Poll: Only 10 percent of business owners have succession plan

With unemployment reaching near decade-long lows over the last several months, ambitious Americans are "seeing what's out there" in order to keep their options open. In the process, it's bringing to the forefront an important question for business owners: Do I have a succession plan in place should my employees decide to walk?

As a new poll suggests, the answer to that question is a resounding "No."

In a recent survey of approximately 1,100 accounting and finance professionals, only 10 percent of respondents indicated they knew of someone internally who would be able to step into a role that was left by a former employee, staffing firm Robert Half Management Resources found. Additionally, approximately 50 percent said that they would have to recruit a new hire or hires by advertising one or several openings, whichever the case may be.

64 percent would have to hire new executive to fill role

"Two-thirds would have to hire a new executive if the boss stepped down."

Business owners' succession planning - or lack thereof - is even more acute should they themselves step down, whether due to retirement or some other reason. At 64 percent, nearly two-thirds said that they'd have to pursue outside help, the survey revealed.

Paul McDonald, senior executive director at Robert Half, stressed that succession planning isn't something that can be put on the back burner, as one never knows when indispensable employees will decide their position is no longer desired.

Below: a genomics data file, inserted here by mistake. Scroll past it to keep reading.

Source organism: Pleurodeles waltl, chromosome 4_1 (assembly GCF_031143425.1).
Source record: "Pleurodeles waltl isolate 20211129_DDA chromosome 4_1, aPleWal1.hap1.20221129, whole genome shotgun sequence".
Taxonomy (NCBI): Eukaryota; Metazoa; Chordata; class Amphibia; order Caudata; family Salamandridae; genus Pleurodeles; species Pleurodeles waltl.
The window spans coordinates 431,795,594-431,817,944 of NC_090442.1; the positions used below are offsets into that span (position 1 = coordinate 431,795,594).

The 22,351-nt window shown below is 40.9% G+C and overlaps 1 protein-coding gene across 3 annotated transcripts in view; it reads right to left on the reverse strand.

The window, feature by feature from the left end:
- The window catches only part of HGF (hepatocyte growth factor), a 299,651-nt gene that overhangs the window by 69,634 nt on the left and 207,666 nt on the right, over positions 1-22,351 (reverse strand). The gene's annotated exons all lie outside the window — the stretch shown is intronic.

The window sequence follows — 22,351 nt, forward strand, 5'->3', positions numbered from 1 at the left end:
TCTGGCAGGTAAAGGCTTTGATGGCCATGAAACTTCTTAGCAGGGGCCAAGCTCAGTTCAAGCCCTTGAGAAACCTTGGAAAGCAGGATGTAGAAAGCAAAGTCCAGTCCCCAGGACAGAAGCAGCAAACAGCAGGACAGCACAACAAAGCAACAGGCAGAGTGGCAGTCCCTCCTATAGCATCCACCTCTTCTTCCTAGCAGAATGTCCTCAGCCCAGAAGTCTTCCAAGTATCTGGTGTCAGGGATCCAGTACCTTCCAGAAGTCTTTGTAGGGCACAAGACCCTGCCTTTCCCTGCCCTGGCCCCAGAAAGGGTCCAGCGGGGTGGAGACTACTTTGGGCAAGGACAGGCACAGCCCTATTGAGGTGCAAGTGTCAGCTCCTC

"Succession planning may feel like a long-term initiative, but the pain felt watching a star employee walk out the door with no backup in place is immediate and costly," McDonald explained. "Having no 'Plan B' puts the business at risk, particularly at the executive level, where it can take a significant amount of time to replace someone."

Unemployment rate at 5 percent or lower since October
At the height of the Great Recession, many full-time employees were intent on staying where they were, given that hiring came to veritable standstill. For instance, in October 2009, the unemployment rate in the United States reached 10 percent, based on figures from the Labor Department. Five years later, the jobless rate has plummeted and held at 5 percent or lower for the last four months, with 151,000 new jobs being added to the economy in January.

Matt Ferguson, CEO of online employment search engine CareerBuilder, said that 2016 looks to be a banner year when it comes to hiring, and in a variety of industries, including customer service, information technology and sales, among others.

"Roughly 200K jobs were added to the economy per month in 2015."

"On average, the U.S. has added 200,000 jobs each month over the last two years, and we expect 2016 to produce similar results, if not better," Ferguson explained. "The market is also showing signs of broader wage pressure. While employers have been more willing to pay a premium for high-skill labor, they now have to pay more competitive wages for entry-level positions. Workers are gaining leverage."

Speaking of leverage, as a business owner, Leveraged Planning® Solutions can provide you, your company and your successor with the plan you need to make the transition process more seamless. For a primer on how Leveraged Planning® Solutions work, be sure to get in touch with one of our Global Financial Distributor advisors.

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